The downside is that soil and sand can be messy, uncomfortable, and leave you feeling not as clean. 

A handful of compacted snow, though frightfully cold, will leave the area much cleaner than soil or sand.  

Squeeze Bottle 

This is not a material for wiping away waste like most of the above suggestions, but it is a tool that can help clean oneself. 

Before conducting your business fill the bottle with water of the desired temperature. Avoid water that is cold or hot as that would make the process uncomfortable. 

Warm water would be best in terms of comfort and washing waste away. 

Other water containers like a water bottle could be used, but a squeeze bottle is ideal. This is because it directs water flow while at the same time providing water pressure to clean the area more efficiently. 


Materials to Stay Away From 

  • A handful of short grass clippings 
  • Dead leaves 
  • Abrasive materials 
  • Smooth fabrics like silk 
  • Overly fuzzy material like yarn
  • Glossy publications like magazines

Wrap Up

Likely, most people do not like to think about this topic, let alone talk about it. Yet, everyone goes to the bathroom every day.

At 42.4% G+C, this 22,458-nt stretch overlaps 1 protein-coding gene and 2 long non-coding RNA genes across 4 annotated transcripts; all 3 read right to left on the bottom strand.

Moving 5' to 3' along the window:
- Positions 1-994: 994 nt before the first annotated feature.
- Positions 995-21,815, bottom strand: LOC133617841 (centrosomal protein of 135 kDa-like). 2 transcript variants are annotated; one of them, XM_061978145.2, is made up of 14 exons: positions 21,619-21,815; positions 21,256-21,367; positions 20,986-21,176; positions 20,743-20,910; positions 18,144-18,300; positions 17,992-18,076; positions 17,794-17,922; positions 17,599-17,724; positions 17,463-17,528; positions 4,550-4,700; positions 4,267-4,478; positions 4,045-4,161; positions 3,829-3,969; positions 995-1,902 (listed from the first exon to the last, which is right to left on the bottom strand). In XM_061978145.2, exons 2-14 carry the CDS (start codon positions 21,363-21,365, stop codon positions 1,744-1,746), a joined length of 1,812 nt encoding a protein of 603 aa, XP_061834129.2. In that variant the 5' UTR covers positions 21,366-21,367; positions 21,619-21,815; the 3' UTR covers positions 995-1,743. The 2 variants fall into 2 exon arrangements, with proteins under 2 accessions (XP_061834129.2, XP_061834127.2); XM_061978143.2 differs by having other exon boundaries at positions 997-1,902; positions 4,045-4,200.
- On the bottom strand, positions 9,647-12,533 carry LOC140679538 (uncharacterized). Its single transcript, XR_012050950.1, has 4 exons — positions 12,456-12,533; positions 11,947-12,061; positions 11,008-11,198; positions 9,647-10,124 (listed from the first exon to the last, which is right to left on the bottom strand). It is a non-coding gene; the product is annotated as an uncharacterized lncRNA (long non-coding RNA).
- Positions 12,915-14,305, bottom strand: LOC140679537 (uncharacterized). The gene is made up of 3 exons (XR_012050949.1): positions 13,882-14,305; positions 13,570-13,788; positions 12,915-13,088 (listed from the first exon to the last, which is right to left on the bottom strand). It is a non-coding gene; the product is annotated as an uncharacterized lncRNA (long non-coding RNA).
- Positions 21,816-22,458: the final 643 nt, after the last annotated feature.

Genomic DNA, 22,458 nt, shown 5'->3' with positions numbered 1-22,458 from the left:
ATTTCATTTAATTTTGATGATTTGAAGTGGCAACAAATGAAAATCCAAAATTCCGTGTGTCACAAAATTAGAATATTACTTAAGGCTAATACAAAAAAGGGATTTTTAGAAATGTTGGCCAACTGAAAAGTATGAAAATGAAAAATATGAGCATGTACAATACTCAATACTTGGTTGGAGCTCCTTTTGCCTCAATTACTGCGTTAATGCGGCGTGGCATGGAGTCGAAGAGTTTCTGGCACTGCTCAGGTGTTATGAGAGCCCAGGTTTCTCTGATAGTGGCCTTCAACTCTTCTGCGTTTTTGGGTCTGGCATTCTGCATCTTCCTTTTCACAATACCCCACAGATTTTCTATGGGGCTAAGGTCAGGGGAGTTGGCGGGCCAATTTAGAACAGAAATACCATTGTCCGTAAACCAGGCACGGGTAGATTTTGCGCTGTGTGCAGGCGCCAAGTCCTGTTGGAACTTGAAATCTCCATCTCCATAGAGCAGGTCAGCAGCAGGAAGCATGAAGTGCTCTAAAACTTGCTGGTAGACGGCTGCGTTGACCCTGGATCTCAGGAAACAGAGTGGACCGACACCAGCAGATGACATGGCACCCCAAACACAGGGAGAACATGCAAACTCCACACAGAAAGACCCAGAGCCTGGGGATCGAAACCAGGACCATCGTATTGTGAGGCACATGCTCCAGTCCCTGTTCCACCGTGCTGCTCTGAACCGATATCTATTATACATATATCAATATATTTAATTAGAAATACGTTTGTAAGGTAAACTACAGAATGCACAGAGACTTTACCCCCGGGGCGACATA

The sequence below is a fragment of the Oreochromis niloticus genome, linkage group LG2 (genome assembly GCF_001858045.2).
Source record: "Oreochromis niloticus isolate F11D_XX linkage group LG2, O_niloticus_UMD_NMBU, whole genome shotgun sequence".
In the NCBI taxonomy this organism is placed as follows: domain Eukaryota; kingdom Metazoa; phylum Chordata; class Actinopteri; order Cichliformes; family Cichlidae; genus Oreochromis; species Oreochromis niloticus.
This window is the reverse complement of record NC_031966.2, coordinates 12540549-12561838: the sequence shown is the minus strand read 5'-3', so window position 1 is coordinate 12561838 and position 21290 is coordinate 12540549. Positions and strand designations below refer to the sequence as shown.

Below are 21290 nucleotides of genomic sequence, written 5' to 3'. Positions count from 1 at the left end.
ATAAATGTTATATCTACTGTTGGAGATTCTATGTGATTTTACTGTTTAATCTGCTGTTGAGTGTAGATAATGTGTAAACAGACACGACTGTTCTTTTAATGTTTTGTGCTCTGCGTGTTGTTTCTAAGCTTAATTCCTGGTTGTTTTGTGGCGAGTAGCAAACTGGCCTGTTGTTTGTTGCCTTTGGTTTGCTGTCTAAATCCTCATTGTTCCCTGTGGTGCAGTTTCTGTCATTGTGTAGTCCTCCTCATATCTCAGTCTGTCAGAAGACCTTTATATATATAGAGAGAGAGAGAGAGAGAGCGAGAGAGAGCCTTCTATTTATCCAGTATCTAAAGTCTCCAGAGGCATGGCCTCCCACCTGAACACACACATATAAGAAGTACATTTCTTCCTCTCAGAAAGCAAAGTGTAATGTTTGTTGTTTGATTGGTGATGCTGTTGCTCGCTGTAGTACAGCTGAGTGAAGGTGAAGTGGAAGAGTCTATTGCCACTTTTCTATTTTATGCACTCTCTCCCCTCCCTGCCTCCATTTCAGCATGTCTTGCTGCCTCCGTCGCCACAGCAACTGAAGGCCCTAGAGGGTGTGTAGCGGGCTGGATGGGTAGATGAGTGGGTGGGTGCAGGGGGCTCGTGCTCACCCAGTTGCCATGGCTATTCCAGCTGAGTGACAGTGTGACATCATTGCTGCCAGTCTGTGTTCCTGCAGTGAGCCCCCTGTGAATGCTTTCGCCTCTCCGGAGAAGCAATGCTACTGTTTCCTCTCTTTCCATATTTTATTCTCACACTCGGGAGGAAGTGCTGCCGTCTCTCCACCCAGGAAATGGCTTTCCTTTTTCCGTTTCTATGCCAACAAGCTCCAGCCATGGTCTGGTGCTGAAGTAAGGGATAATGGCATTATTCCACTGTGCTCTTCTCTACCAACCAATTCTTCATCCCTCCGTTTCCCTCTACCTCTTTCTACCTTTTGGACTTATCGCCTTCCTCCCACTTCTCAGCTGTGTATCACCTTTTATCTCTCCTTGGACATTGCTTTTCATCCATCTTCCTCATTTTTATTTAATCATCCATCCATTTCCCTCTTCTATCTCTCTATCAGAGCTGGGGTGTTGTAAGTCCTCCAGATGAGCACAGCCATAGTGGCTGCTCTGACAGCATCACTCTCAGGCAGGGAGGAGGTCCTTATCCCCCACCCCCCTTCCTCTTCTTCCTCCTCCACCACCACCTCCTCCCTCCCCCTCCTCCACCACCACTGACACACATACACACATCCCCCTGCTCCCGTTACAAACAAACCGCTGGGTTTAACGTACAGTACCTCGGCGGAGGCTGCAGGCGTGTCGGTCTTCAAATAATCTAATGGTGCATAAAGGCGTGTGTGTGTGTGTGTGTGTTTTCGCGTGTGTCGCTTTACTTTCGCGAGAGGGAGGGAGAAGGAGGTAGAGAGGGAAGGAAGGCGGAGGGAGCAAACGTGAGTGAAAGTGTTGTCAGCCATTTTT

The reality is that some people wish to handle this task in a less wasteful or renewable manner or to be prepared for a situation in which commercial toilet paper is just not available. 

Either way, a homestead has a lot of different resources to make toilet paper to deal with this everyday task.

 Are there some other ways to make toilet paper on a homestead that we forgot to mention? Sound off in the comment section below and let us know!



Written by Bryan Lynch

Bryan grew up in the Midwest and spent every waking moment outdoors. Learning how to hunt, fish, read the land, and be self-reliant was part of everyday life. Eventually, he combined his passions for the outdoors, emergency preparedness, and writing. His goal was to spread positive information about this field. Recently, Bryan authored the book Swiss Army Knife Camping and Outdoor Survival Guide and Paracord Projects For Camping which is scheduled to be released March 2, 2021 Read more of Bryan's articles.